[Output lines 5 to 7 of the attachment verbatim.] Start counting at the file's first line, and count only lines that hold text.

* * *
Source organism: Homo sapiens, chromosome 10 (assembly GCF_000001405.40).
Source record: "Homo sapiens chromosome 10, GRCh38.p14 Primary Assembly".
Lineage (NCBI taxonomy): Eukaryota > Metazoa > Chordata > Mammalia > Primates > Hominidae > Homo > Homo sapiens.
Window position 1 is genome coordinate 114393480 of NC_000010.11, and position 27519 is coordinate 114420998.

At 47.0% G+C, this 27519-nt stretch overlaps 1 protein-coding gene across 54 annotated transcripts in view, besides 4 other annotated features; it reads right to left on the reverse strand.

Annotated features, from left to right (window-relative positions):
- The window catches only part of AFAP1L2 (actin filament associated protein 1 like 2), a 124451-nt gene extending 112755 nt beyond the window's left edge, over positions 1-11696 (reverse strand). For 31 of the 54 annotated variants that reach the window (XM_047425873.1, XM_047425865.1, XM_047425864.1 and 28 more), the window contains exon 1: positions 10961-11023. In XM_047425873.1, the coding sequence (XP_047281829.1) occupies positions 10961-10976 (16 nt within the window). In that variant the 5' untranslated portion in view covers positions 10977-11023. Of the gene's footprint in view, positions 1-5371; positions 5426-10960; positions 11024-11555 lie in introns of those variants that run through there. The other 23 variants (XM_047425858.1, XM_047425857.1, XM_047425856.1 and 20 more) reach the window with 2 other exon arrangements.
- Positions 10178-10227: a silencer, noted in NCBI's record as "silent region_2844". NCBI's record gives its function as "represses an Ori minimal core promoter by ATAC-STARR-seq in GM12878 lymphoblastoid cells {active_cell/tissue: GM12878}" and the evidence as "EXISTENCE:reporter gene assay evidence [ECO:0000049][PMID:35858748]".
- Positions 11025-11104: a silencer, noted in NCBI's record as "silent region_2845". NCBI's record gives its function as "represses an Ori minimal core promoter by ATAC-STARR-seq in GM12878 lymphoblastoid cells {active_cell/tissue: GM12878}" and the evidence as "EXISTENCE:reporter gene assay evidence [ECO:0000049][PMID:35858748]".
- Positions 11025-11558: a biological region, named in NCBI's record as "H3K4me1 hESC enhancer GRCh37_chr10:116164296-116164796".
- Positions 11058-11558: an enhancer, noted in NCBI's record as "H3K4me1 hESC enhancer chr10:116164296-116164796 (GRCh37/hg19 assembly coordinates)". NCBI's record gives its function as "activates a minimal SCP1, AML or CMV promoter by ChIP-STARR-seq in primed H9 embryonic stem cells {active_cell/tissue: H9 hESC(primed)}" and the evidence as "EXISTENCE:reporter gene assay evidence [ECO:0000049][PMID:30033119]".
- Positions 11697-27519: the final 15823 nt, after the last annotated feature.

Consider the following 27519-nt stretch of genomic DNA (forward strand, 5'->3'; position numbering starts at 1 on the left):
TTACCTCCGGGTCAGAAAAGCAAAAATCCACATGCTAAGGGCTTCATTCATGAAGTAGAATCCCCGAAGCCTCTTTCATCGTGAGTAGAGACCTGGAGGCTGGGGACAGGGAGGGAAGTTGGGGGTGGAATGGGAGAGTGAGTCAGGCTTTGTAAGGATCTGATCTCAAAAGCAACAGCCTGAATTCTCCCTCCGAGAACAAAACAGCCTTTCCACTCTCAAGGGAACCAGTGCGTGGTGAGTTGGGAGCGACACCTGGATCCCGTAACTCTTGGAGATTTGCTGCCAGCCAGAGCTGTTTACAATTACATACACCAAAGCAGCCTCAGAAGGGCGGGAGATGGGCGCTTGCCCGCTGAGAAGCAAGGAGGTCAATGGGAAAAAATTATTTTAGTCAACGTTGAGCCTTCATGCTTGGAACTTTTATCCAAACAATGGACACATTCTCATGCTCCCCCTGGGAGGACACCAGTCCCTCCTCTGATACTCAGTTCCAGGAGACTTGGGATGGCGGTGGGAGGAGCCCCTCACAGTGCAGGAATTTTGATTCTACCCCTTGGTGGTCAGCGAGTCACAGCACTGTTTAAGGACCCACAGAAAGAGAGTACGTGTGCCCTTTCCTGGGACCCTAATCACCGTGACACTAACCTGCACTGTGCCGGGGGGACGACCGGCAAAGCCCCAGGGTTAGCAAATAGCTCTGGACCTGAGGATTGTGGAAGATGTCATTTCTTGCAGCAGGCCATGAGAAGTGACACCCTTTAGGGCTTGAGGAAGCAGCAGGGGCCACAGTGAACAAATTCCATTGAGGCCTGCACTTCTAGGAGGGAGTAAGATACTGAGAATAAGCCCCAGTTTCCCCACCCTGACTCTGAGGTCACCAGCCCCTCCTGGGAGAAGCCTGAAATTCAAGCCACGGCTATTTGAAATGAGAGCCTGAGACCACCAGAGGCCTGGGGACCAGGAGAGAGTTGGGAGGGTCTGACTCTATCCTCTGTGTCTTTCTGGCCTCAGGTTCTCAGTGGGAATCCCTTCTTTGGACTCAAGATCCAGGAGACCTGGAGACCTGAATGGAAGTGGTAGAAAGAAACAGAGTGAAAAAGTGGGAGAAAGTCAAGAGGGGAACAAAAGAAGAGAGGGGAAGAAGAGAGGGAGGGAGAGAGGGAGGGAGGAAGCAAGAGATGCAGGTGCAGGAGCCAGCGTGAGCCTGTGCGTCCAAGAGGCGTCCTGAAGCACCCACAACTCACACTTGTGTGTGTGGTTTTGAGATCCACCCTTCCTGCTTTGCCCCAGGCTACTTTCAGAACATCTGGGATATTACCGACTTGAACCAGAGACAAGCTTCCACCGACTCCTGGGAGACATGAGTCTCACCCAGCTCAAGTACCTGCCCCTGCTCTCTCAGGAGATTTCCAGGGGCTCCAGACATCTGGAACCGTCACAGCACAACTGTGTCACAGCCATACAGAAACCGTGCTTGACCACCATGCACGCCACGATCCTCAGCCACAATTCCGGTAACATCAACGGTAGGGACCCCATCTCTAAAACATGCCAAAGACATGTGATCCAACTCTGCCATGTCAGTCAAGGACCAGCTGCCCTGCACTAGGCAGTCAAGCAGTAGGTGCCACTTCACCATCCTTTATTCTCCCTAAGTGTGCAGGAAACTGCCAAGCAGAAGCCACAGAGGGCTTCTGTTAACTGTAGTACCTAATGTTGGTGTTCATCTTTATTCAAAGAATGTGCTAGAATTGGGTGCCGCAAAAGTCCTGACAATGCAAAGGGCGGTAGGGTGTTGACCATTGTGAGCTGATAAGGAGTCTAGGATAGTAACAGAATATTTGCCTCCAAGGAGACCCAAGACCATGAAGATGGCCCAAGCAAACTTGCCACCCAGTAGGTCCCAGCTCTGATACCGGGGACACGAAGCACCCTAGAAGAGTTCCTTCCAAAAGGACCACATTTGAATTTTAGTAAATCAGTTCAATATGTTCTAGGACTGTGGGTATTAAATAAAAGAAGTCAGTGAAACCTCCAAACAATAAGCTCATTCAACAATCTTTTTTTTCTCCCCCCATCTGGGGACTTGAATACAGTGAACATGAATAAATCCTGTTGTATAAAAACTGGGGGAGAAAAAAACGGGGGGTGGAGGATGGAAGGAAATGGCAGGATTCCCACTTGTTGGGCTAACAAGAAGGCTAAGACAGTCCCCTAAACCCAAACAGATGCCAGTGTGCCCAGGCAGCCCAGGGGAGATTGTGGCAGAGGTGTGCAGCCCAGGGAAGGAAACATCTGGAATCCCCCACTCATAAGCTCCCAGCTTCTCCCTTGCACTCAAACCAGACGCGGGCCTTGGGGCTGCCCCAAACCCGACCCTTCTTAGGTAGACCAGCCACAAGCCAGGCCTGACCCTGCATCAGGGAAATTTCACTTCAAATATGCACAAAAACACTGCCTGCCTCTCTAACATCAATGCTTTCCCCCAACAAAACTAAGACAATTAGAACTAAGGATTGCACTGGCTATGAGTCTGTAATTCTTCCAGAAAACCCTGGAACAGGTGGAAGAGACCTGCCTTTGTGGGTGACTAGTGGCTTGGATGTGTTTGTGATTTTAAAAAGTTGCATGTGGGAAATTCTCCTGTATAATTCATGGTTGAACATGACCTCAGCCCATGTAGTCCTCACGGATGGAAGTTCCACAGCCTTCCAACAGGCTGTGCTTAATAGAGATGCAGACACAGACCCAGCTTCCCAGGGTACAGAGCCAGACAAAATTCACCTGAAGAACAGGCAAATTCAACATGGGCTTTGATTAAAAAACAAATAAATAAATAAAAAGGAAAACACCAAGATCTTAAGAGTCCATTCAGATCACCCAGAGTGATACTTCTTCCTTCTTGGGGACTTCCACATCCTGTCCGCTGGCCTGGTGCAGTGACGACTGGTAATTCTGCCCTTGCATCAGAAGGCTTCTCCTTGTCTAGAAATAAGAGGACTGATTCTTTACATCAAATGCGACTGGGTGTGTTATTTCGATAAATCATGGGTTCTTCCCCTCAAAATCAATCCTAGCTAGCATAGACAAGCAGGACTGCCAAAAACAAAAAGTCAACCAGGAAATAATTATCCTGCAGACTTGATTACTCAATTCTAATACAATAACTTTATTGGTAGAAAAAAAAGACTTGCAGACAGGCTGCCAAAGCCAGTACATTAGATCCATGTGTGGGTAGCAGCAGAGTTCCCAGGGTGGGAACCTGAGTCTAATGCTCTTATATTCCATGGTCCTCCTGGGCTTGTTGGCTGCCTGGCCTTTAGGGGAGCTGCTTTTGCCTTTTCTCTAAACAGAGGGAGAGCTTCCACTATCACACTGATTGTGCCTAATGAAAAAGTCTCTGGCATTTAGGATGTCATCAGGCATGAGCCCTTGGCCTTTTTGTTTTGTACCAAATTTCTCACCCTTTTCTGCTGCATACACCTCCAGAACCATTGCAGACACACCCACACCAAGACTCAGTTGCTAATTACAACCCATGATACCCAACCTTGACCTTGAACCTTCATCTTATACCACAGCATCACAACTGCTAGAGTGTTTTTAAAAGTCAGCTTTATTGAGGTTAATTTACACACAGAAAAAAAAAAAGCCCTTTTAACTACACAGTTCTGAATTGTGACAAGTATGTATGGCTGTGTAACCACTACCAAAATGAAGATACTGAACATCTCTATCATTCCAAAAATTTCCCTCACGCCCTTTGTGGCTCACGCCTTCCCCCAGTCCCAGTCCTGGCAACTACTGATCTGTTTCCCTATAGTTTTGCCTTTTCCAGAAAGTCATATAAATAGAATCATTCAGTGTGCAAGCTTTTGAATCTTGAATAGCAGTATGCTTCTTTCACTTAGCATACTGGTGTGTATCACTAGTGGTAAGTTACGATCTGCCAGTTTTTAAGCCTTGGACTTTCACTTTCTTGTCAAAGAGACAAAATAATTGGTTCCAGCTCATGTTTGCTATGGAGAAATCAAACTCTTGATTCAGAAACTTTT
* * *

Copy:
At 47.0% G+C, this 27519-nt stretch overlaps 1 protein-coding gene across 54 annotated transcripts in view, besides 4 other annotated features; it reads right to left on the reverse strand.

Annotated features, from left to right (window-relative positions):
- The window catches only part of AFAP1L2 (actin filament associated protein 1 like 2), a 124451-nt gene extending 112755 nt beyond the window's left edge, over positions 1-11696 (reverse strand). For 31 of the 54 annotated variants that reach the window (XM_047425873.1, XM_047425865.1, XM_047425864.1 and 28 more), the window contains exon 1: positions 10961-11023. In XM_047425873.1, the coding sequence (XP_047281829.1) occupies positions 10961-10976 (16 nt within the window). In that variant the 5' untranslated portion in view covers positions 10977-11023. Of the gene's footprint in view, positions 1-5371; positions 5426-10960; positions 11024-11555 lie in introns of those variants that run through there. The other 23 variants (XM_047425858.1, XM_047425857.1, XM_047425856.1 and 20 more) reach the window with 2 other exon arrangements.